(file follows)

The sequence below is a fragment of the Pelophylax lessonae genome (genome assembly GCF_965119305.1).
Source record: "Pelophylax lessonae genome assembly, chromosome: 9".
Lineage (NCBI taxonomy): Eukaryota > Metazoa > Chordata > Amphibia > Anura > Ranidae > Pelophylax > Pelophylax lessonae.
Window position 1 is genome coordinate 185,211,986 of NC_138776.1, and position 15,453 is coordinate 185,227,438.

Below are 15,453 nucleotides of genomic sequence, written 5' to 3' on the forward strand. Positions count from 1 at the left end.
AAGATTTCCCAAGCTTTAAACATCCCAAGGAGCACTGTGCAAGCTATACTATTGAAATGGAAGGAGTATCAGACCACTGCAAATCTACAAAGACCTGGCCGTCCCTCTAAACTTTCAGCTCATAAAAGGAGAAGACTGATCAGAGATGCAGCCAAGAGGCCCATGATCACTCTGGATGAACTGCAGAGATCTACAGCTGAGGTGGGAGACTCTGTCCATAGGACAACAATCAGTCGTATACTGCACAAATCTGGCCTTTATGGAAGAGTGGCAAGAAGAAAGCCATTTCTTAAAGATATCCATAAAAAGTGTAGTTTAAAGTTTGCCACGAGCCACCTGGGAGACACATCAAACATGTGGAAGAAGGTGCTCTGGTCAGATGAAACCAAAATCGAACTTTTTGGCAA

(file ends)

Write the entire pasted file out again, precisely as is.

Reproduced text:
The sequence below is a fragment of the Pelophylax lessonae genome (genome assembly GCF_965119305.1).
Source record: "Pelophylax lessonae genome assembly, chromosome: 9".
Lineage (NCBI taxonomy): Eukaryota > Metazoa > Chordata > Amphibia > Anura > Ranidae > Pelophylax > Pelophylax lessonae.
Window position 1 is genome coordinate 185,211,986 of NC_138776.1, and position 15,453 is coordinate 185,227,438.

Below are 15,453 nucleotides of genomic sequence, written 5' to 3' on the forward strand. Positions count from 1 at the left end.
AAGATTTCCCAAGCTTTAAACATCCCAAGGAGCACTGTGCAAGCTATACTATTGAAATGGAAGGAGTATCAGACCACTGCAAATCTACAAAGACCTGGCCGTCCCTCTAAACTTTCAGCTCATAAAAGGAGAAGACTGATCAGAGATGCAGCCAAGAGGCCCATGATCACTCTGGATGAACTGCAGAGATCTACAGCTGAGGTGGGAGACTCTGTCCATAGGACAACAATCAGTCGTATACTGCACAAATCTGGCCTTTATGGAAGAGTGGCAAGAAGAAAGCCATTTCTTAAAGATATCCATAAAAAGTGTAGTTTAAAGTTTGCCACGAGCCACCTGGGAGACACATCAAACATGTGGAAGAAGGTGCTCTGGTCAGATGAAACCAAAATCGAACTTTTTGGCAA